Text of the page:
Tony Romo ascended to a new level as an analyst during the AFC Championship game, and with his CBS deal expiring after the upcoming season, he’s likely to be in high demand.
It might seem strange to consider Romo leaving CBS after just three years, when the network essentially jumpstarted his broadcasting career by slotting him into the #1 analyst role alongside Jim Nantz. (Remember when some people were mad about that?) Romo’s stock has soared since then, though, and he’s certainly in line for a raise. Whether it’s from CBS or another network is the only remaining variable.
And according to some recent reports, it’s looking more and more likely that Romo will at the very least test the market. First the New York Post‘s Andrew Marchand wrote that Romo and CBS hadn’t had “substantive talks” on a new deal that would boost Romo’s annual salary. Now, Front Office Sports writer Michael McCarthy reports that Romo’s reps are seeking a salary in the $10 million range, while characterizing the talks with CBS as “stalled”.
With the new 2019 NFL season a week away, talks on a contract extension between Romo and CBS have stalled with little progress, said sources.
The piece notes that an extension with CBS remains the most likely outcome, but that whoever lands Romo is going to be paying him a lot more than what he’s currently earning.
With CBS and NBC swapping spots in the Super Bowl rotation, Romo is also poised to broadcast his second Super Bowl after the 2020 season. CBS Sports Chairman Sean McManus said he expects to keep Romo on the network for a long time.
But stranger things have happened. Romo’s reps at Creative Artists Agency are seeking a hefty raise to $10 million annually from his current $4 million-a-year pact, said sources.
$10 million is an eye-catching number, but it’s not that ridiculous given the money involved with live sports, the visibility of the role, and the fact that Romo has a chance to be the rare modern broadcaster capable of attracting viewers on his own. If CBS wants to keep him, though, they’re definitely going to face competition. ESPN’s Monday Night Football booth is the logical other bidder, and not just because of last year’s widely-mocked issues.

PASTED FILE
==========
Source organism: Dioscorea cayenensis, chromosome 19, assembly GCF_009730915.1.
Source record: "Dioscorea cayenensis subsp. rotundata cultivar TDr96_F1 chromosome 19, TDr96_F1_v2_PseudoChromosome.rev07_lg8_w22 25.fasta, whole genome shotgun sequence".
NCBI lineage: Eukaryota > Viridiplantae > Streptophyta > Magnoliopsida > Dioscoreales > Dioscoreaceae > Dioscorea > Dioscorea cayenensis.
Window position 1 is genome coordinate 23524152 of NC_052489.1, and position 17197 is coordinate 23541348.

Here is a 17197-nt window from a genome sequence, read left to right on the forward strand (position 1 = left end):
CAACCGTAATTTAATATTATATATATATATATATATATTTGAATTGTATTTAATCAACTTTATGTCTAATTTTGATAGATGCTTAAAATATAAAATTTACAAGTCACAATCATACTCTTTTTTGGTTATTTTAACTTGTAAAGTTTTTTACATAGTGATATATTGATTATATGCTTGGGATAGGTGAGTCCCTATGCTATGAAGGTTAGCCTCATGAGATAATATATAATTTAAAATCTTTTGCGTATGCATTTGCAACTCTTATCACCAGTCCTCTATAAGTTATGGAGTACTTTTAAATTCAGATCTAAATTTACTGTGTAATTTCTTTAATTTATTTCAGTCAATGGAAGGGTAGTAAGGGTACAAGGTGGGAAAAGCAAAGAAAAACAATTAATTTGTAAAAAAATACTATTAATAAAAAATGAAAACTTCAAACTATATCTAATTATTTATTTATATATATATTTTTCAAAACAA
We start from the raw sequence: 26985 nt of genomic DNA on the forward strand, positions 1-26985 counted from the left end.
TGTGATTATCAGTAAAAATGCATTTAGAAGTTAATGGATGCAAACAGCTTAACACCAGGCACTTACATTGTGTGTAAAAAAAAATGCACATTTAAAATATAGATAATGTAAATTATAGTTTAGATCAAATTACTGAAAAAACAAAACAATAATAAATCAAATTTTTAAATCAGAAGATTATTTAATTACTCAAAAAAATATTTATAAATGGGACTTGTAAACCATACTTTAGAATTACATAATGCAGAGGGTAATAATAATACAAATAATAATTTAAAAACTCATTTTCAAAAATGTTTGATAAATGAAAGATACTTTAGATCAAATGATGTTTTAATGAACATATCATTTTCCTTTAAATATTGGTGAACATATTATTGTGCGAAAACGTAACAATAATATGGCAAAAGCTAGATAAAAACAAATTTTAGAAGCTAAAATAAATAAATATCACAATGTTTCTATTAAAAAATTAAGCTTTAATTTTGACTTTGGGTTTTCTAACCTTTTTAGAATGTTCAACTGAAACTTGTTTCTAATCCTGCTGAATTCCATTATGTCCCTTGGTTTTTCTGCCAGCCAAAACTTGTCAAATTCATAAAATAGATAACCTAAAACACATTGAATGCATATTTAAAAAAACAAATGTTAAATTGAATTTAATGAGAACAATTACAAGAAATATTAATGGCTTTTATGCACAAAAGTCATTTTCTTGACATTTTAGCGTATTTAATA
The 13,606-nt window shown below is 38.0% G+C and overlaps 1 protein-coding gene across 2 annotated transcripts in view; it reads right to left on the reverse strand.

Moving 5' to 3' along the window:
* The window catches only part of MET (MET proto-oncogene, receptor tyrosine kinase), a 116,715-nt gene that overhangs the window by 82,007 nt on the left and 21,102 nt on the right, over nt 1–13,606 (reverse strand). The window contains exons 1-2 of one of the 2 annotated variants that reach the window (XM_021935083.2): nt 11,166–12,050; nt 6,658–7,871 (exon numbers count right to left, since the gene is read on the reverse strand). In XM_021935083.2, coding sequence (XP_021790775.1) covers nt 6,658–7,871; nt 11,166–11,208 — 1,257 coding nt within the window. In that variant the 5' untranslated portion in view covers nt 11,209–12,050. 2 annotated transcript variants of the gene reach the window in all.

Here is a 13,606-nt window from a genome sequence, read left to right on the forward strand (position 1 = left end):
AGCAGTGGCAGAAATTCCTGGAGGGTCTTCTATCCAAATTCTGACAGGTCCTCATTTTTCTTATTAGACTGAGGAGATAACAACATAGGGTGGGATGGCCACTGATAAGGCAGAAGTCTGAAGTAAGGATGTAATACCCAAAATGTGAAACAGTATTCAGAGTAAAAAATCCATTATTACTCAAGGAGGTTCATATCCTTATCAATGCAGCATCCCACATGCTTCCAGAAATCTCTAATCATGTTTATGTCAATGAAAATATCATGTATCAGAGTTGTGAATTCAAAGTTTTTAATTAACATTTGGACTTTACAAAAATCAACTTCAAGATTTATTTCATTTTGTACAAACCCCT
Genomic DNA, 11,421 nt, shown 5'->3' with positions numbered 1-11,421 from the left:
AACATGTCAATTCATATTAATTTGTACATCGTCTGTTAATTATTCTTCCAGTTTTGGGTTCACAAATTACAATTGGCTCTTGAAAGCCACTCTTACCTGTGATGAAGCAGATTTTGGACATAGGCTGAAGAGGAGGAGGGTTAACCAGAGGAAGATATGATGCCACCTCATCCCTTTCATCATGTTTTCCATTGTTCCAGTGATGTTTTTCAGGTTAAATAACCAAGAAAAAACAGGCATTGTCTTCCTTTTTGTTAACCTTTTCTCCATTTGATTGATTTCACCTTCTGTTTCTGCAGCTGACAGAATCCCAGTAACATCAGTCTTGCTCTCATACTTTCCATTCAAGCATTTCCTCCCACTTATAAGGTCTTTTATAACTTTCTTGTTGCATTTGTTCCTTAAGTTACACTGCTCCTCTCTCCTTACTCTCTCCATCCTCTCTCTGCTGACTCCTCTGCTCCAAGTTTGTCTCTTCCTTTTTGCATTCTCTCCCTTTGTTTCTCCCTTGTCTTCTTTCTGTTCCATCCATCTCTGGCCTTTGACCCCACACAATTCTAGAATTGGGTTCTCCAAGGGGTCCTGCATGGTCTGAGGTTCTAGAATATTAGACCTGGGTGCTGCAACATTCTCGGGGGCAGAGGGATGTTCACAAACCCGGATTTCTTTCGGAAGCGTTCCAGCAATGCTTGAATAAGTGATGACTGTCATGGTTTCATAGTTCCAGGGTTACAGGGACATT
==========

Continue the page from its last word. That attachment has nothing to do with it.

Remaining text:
It’s more a matter of the talent currently in place. For the money Romo will demand (and likely command), a network isn’t going to bring him in as anything other than the #1 analyst. Fox has Troy Aikman in that role already, who unlike Phil Simms is very good at the job. NBC has Cris Collinsworth, who is also unlikely to be shoved out the door.
ESPN, though, once again very publicly went after Peyton Manning this offseason, and while Monday Night Football maybe isn’t quite what it used to be in terms of prestige, it remains a high-profile program. Given ESPN’s renewed efforts to repair their NFL relationship, it’s likely to get even stronger, with the potential for more games on ABC and a seat at the Super Bowl table all in play during the next round of rights bidding.
Obviously all this speculation could end up being pointless; CBS clearly has a vested interest in Romo, he’s presumably comfortable there, and the money shouldn’t be an issue. But it’s certainly something to keep an eye on.